China continues to be the most important supplier of weapons systems to Venezuela, Venezuelan nongovernmental Organization (NGO) Control Ciudadano revealed in its November 2021 report Bolivarian Armed Forces, Acquisition, Reception, and Incorporation of Weapons and Military Equipment, 2017-2021 Period. According to the report, China and Russia have remained as the top two arms suppliers to the South American country in the last five years, although acquisitions are much lower than in previous years, due to the collapse of the Venezuelan economy.
The report is based on public information and publications released by the regime, the Armed Forces, the defense industry, arms manufacturers, international organizations, and the international press.
According to the NGO’s reports, by 2010 China had dethroned Russia as Venezuela’s top military provider. From 2005 to 2021, Russia was awarded 39 defense acquisition contracts, the majority of which were under Hugo Chávez (until 2012). Those dropped to only three in the 2013-2016 period. On the other hand, China was awarded 49 contracts from 2005 to 2021, beginning with 19 in 2005-2012, followed by 25 for the 2013-2016 period.
“There was a certain level of dissatisfaction [with Russian equipment] and they [the Venezuelan regime] looked for other alternatives … because of the price and the possibility of credit [backed by oil]”, Andrei Serbin Pont, an Argentine foreign policy analyst and director of the regional think tank Regional Coordinator for Economic and Social Research (CRIES, in Spanish), told Diálogo.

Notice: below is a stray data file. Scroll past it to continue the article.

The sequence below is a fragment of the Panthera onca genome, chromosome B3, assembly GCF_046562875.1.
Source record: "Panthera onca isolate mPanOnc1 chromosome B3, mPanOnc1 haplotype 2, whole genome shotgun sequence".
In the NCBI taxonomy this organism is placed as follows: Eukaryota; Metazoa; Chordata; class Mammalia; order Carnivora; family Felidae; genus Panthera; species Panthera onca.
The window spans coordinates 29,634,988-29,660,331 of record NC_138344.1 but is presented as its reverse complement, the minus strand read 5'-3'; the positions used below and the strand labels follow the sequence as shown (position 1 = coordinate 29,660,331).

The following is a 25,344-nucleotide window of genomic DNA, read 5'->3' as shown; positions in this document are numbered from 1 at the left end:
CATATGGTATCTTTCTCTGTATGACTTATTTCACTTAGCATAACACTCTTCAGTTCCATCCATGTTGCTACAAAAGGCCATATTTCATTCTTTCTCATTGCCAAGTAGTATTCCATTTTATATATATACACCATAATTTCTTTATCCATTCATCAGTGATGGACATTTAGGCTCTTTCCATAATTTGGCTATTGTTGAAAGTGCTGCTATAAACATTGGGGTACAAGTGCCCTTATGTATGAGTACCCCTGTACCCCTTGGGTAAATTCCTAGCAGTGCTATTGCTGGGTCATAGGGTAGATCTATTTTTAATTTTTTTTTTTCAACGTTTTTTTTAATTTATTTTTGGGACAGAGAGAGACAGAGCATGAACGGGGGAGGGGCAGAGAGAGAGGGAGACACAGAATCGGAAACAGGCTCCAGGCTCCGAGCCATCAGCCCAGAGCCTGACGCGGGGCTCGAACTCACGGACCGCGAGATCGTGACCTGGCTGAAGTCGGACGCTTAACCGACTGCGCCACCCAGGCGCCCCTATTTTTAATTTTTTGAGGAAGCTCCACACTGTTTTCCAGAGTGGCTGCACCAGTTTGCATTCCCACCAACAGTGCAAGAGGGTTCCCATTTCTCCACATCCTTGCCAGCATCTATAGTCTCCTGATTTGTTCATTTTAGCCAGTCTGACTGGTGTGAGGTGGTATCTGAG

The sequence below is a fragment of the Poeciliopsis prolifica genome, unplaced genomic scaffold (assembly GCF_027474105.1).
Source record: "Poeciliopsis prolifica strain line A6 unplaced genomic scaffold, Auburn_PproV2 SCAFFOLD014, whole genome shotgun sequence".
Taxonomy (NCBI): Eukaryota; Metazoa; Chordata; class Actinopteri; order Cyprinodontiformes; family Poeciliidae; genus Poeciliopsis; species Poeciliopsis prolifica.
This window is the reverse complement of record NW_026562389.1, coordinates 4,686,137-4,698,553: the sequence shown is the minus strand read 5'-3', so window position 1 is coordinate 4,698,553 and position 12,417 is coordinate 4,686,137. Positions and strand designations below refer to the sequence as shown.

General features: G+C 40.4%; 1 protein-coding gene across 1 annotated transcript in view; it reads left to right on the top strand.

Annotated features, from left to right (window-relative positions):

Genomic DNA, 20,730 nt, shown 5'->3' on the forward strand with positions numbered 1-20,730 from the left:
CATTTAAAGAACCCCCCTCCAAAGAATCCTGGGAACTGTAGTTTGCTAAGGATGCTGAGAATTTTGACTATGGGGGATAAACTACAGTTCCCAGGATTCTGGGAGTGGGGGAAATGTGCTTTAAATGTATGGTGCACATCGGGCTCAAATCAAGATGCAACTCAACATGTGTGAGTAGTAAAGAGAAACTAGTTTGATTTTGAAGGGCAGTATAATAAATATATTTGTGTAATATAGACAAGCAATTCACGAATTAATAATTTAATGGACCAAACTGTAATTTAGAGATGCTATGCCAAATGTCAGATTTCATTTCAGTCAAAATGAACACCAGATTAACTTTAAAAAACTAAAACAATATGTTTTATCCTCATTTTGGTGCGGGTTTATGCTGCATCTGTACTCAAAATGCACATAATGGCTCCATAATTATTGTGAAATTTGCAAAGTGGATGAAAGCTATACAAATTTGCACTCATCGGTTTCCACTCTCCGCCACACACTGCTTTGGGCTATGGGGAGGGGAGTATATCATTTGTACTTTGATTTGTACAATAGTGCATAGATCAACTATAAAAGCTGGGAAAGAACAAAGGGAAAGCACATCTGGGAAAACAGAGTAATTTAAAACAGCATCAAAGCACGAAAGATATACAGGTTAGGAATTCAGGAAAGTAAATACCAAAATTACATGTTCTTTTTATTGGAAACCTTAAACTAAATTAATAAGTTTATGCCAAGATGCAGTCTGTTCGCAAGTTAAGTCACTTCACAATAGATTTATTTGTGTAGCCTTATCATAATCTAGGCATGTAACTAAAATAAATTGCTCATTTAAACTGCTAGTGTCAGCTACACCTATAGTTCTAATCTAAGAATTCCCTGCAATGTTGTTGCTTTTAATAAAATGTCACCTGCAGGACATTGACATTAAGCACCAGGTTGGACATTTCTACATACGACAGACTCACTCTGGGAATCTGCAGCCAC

“Russia, moreover, has failed to meet deadlines for the installation in Venezuela of plants for the production of rifles and ammunition and aircraft training and maintenance centers, which were contracted in 2006,” Control Ciudadano said in its 2013-2016 report.
The political repression in Venezuela that began in 2014, and continues to this day, was also reflected in the purchases: The bulk of China’s contracts, starting in 2013, has been for anti-riot gear. “During 2014 and 2015, the largest acquisition of anti-riot equipment and systems destined for the Bolivarian National Guard stands out,” Control Ciudadano noted.
“Purchases from China are more related to internal control, which is the priority in short-term scenarios. The external enemy is more rhetoric than anything else,” security and defense analyst Francine Jacome, executive director of the Venezuelan Institute for Social and Political Studies (INVESP, in Spanish), told Diálogo.
In an October 2020 report, the Georgetown Security Studies Review (GSSR), a publication of the Georgetown University Center for Security Studies, pointed out that the Nicolás Maduro regime has been harnessing Chinese-imported military equipment to suppress anti-regime demonstrations, such as with the use of Chinese-manufactured armored vehicles in 2014 and 2019 to crack down on protestors. “It is clear that the weapons that the regime has already stockpiled […] enhance the repressive capabilities of security enforcers,” the report said.
Attorney and human rights advocate Rocío San Miguel, president of Control Ciudadano, denounced the “opacity” in the acquisition processes of weapons and military equipment, which, she said, are not centralized within the Ministry of Defense, but are carried out by different entities of the public administration, while “contracts are partially executed over time, and there is no verifiable ante and post controls of military sales in Venezuela.”
For GSSR, continued Chinese arms sales raise two important issues: these deepen Venezuela’s economic and humanitarian crisis and could also prove disastrous to regional security if non-state armed groups were to get a hold of Maduro’s arsenal.